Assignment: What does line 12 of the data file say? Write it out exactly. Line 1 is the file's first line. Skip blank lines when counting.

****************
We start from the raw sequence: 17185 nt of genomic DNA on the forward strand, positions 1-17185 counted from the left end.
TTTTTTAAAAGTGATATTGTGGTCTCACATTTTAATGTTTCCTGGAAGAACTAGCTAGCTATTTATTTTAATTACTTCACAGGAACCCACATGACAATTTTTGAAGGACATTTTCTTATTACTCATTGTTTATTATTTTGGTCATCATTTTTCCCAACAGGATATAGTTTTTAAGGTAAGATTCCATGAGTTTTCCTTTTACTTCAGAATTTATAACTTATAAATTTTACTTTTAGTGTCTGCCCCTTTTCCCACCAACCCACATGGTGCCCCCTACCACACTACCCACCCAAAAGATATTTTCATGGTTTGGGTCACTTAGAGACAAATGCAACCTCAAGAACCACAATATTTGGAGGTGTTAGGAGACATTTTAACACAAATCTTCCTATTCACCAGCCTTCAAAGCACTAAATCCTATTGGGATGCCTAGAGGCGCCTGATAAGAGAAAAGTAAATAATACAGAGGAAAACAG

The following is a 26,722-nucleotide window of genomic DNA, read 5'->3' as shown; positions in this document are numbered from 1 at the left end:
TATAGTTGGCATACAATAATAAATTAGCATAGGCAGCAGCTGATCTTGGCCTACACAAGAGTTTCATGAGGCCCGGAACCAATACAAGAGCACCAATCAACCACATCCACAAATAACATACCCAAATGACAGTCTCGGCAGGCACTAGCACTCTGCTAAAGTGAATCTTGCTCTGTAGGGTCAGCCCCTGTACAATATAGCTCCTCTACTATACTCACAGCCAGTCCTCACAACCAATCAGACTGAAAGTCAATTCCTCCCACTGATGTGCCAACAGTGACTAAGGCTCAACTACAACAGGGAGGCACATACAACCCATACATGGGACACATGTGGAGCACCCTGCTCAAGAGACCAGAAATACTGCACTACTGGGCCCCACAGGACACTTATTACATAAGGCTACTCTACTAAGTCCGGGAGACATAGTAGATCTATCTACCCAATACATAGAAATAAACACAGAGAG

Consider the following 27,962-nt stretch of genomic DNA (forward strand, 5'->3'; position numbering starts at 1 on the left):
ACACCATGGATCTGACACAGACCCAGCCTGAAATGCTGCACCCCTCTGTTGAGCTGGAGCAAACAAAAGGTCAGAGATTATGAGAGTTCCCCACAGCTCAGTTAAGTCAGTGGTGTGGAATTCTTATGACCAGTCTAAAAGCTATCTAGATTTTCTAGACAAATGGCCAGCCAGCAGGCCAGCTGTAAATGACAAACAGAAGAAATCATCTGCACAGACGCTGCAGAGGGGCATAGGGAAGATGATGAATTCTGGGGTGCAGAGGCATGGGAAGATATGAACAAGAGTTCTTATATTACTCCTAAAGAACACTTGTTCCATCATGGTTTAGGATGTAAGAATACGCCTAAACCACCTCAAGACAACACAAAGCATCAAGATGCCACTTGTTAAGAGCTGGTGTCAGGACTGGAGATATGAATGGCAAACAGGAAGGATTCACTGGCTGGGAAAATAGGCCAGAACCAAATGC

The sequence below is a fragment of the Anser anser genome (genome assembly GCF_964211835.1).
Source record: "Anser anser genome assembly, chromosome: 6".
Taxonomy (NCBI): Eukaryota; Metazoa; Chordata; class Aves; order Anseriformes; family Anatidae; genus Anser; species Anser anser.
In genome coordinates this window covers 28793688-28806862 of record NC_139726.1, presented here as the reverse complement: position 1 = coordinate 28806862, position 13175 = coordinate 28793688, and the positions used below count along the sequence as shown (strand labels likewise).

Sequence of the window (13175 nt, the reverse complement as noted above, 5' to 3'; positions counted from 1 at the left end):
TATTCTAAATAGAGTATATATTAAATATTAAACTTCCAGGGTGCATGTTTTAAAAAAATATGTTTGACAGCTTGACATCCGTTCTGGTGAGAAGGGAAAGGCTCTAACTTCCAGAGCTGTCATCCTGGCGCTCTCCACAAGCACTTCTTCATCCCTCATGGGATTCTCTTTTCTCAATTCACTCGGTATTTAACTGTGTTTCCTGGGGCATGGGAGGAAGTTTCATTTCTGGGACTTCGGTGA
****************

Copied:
TATTCTAAATAGAGTATATATTAAATATTAAACTTCCAGGGTGCATGTTTTAAAAAAATATGTTTGACAGCTTGACATCCGTTCTGGTGAGAAGGGAAAGGCTCTAACTTCCAGAGCTGTCATCCTGGCGCTCTCCACAAGCACTTCTTCATCCCTCATGGGATTCTCTTTTCTCAATTCACTCGGTATTTAACTGTGTTTCCTGGGGCATGGGAGGAAGTTTCATTTCTGGGACTTCGGTGA